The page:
CY admits secretly intervening in UGL probe

CY admits secretly intervening in UGL probe

The Chief Executive, CY Leung, on Tuesday admitted approaching DAB vice chairman Holden Chow to try to shape the scope of an impending Legco investigation into payments of tens of millions of dollars he received from Australian firm UGL.

His admission prompted pan-democratic lawmakers to warn that both Leung and Chow could have broken the law, and a number of political groups said they would be reporting the matter to the ICAC.

Speaking ahead of the weekly Executive Council meeting, Leung said he told Chow that the investigation should be made as wide as possible, even if it means going beyond the powers of the select committee, in order to address all of the concerns raised.

When asked by reporters why he didn’t write to the Legco Secretariat instead, Leung simply said he has the right to suggest changes to the future probe.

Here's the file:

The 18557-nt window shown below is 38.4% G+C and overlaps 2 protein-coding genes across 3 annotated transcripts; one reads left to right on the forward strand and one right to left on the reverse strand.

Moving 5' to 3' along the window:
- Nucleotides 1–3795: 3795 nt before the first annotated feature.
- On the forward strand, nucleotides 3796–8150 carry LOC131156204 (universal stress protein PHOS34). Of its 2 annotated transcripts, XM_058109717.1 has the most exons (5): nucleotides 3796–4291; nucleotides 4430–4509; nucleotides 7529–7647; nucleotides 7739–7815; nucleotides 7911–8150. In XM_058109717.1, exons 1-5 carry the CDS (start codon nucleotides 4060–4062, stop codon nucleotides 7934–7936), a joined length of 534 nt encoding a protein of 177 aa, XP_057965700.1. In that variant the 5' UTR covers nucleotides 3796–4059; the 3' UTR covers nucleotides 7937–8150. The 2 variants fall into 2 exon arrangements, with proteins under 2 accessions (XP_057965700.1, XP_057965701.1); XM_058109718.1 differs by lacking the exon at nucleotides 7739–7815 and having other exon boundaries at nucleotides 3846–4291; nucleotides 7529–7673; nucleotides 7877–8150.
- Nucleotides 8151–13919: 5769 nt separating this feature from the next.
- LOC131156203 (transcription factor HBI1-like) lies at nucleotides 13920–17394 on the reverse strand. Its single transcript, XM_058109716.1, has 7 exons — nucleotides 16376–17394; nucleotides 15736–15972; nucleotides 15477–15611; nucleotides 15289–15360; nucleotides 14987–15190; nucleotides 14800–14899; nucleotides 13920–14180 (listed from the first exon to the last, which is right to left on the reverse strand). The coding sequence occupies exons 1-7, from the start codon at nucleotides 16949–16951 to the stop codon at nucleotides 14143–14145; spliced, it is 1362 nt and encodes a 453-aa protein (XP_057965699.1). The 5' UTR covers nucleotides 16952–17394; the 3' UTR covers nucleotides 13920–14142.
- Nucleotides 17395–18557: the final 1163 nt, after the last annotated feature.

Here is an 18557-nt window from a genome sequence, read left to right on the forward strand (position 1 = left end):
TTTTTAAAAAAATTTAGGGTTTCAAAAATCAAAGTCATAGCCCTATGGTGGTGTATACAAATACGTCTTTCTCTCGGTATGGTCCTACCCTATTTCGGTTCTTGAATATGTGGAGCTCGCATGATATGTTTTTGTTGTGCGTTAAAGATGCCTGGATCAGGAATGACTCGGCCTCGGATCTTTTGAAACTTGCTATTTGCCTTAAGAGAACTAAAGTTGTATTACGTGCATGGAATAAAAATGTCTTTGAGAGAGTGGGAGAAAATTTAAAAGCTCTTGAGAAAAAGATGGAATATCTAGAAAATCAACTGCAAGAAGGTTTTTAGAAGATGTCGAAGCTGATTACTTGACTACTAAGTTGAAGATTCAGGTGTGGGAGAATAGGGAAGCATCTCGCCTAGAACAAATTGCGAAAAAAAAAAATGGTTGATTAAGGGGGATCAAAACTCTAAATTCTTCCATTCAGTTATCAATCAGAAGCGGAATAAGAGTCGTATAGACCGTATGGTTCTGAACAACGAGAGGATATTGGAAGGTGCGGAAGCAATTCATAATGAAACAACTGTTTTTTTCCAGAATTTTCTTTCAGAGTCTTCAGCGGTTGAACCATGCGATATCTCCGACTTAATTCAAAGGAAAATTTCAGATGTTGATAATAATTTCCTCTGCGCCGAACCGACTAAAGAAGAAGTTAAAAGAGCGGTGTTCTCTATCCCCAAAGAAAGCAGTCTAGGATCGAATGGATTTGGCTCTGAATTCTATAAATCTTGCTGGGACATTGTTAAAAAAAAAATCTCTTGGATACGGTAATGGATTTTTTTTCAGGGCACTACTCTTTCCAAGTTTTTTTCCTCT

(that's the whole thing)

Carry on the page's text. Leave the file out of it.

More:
He also called for another Legco probe to be carried out, into who leaked details about his intervention in the matter.

It was revealed on Monday that lawmakers had been alerted by the Legco Secretariat to the fact that computer records showed a document submitted by Chow had been amended by the Chief Executive’s Office.

Leung said on Tuesday that the leaking of the document in question was unacceptable and someone at Monday’s closed-door meeting had breached the select committee’s confidentiality agreement.

The CE’s comments sparked further fury among pro-democracy councillors, with the Democratic Party’s Lam Cheuk-ting suggesting both Leung and Chow may have breached the law.

“I do think that the CE, Mr CY Leung, and the honourable Holden Chow that their behaviours may have committed the offence of misconduct in public office”, Lam said.

Another Democratic Party lawmaker on the select committee, Andrew Wan, said the changes Leung wanted to be made were to his advantage and the CE was trying to shift the focus of the probe.

Leung has repeatedly been accused of failing to properly declare the HK$50 million in payments he received from UGL several years ago. But he denies any wrongdoing, saying they were part of a standard non-compete and non-poach agreement.